As Saint John once said to Jane that he never intended to become a priest himself, it is under the order of his father that he became a clergyman. He reveals to Jane that he used to feel that he was intensely miserable, because he burnt for the more active life of the world. Then he combines his clergy career with his ambition. Obviously from colonialism point of view, this indicates his ambition of conquering colonies.
And thus many critics have portrayed him as a stern colonist. Saint John himself knows that this is not in conformity with Christianity. In fact, it is this ambition that ruins his normal life. He could marry to the miss Oliver as a normal clergyman because her father does not look down upon him. He would also enjoy the delightful household joys of his sisters. But he abandons all this for the sake of his ambition. His male aspect of dominating personality also pushes him to deviate from real Christian.
It is true Christianity. When a Jane talks to him about giving a portrait of Mrs. Oliver to him, he has the following reaction: He is not like Helen a real devoted Calvinist; instead he is rather a defective mortal. His religion is distorted by his dominating male personality. Conclusion Saint John is a quite complex character.
As we have seen above, he plays an important role in the growth of the protagonistJane Eyre. On one hand he is so devoted to Christianity as to abandon nearly every sense of indulgence except perhaps the indulgence of endurance. But on the other hand he is to some extent a reflection of John Reed as well as Rochester. He has a dominating personality of commanding others.
He tries to enslave Jane through marital relationship. He embodies the mixture of a male master and a devoted priest. He claims to serve only one causethe cause of God.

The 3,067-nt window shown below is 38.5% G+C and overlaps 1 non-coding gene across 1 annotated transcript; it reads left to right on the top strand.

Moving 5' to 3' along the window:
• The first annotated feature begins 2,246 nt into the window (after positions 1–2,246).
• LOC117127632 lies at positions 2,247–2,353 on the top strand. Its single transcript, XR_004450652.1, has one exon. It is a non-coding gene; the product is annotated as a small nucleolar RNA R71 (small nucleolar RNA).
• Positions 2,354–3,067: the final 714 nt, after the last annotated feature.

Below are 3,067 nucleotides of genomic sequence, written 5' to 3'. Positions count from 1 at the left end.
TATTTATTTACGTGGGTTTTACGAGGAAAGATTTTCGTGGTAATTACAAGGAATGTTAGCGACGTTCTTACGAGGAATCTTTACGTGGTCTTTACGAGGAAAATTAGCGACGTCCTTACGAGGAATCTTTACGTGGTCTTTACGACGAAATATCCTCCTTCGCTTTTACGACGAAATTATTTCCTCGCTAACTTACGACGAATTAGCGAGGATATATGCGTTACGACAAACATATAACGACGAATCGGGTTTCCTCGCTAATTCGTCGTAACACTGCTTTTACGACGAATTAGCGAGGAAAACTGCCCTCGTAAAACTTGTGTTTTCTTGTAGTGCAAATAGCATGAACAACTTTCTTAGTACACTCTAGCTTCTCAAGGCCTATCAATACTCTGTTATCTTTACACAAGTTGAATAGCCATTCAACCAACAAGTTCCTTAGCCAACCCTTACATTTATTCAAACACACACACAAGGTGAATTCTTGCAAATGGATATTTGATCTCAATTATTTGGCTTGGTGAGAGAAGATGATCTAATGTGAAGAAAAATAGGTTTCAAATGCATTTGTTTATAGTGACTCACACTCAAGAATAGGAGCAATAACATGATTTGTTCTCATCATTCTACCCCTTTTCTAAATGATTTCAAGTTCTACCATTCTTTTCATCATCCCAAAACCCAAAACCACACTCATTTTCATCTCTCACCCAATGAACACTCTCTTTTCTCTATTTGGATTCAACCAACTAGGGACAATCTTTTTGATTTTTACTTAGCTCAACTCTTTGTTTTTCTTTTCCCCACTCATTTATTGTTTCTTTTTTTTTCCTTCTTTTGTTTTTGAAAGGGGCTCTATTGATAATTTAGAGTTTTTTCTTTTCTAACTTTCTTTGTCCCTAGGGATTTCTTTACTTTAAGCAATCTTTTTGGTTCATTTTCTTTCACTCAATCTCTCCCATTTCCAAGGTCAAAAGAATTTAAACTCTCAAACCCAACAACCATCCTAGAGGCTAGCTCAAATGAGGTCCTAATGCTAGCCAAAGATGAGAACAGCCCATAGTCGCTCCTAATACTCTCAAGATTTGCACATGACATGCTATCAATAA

He doesn't feel it is guilty to deprive others of happiness. He manipulates Jane by her sense of duty and guilty.
Everyone else is just a tool for his cause and ambition which he is very reluctant to admit. He evaluates them only by the extent to which they can endure pain. In creating this character, Bronte to some extent inherits one of the great traditions of western literaturetragedy.
A character that has personalities in tension inevitably will make himself a tragic person. Last edited by dirac; at Bronte constantly associates St John with rock, ice and snow to symbolise his cold, unyielding nature and lack of passion.
In love with the beautiful Rosamund Oliver, yet refuses to marry her as she won't make a suitable missionary's wife.
St John Rivers
Although his principals seem good, in the 21st century, St John would be seen as a misogynist and sexist. St John's referral to ice shows how he would extinguish Jane's spirit and personality, repressing her passion. Symbolises the side of Jane that wishes to conform, surpress instincts and obey rules.
Leads Jane to understand that a large part of personal freedom is a relationship of mutual emotional dependence. Marriage to St John would sacrifice passion for principle. Allows Jane to see that relationships don't function on practicality and logic alone the reasons she left Thornfield. Jane's rejection of St John's proposal spurs her to return to Rochester, her one chance for spiritual passion.
Novel ends with St John, portraying the hand of God in the novel and how Jane is following her own religious ideas: It also suggests how Jane would have ended up had she chosen Rivers over Rochester: Reminds the reader what Jane has gained by losing St John. His role is also far more literal: Her unconscious goal of fitting in is in some ways completed after Jane has found the Rivers.